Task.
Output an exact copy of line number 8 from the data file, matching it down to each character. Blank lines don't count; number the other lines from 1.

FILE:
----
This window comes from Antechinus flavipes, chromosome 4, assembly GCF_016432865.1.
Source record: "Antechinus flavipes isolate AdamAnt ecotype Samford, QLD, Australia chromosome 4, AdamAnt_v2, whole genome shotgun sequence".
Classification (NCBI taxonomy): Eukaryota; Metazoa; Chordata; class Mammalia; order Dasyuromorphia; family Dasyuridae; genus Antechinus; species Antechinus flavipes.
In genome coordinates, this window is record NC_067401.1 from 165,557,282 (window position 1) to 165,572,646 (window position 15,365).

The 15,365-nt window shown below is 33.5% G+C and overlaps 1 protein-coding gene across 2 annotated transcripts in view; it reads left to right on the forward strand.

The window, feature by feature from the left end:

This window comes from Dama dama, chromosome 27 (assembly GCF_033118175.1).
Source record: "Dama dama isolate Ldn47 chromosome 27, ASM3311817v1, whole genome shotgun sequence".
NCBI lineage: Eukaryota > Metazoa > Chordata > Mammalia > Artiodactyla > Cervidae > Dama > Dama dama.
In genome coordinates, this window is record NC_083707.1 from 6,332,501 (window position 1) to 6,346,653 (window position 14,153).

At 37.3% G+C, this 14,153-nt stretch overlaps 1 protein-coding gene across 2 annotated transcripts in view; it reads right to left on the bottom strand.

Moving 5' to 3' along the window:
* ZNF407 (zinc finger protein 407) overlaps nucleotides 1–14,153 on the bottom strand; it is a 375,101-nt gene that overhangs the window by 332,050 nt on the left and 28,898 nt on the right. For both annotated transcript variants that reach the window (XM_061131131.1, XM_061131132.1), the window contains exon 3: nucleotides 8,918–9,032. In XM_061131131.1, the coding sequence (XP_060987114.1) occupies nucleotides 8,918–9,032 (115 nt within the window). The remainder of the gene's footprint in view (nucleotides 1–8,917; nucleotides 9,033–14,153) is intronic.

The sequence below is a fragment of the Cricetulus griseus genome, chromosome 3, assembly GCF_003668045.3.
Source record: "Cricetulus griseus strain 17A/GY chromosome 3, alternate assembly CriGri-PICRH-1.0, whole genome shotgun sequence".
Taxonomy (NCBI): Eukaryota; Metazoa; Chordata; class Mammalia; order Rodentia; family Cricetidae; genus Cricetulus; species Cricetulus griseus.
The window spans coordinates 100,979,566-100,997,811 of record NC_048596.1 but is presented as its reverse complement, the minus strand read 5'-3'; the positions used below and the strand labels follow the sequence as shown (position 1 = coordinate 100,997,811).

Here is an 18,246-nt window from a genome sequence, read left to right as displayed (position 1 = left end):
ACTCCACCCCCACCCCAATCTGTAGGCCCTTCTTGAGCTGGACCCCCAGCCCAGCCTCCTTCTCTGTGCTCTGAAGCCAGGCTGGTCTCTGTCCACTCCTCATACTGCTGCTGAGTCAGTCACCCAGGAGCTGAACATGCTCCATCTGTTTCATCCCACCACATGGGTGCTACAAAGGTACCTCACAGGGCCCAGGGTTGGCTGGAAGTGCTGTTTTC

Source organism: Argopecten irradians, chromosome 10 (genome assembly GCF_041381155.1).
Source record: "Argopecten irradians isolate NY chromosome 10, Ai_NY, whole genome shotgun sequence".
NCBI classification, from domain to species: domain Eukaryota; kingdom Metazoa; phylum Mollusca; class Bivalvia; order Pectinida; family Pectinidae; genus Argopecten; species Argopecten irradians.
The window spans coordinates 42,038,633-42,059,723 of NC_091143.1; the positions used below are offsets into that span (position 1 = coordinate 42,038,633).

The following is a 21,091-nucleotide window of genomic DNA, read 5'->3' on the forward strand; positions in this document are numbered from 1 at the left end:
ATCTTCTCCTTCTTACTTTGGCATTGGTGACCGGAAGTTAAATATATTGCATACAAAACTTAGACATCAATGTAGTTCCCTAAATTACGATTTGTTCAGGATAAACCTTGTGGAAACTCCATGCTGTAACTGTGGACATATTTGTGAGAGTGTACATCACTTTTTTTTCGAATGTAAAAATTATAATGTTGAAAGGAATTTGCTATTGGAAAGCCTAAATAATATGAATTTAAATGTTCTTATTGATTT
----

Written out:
Source record: "Dama dama isolate Ldn47 chromosome 27, ASM3311817v1, whole genome shotgun sequence".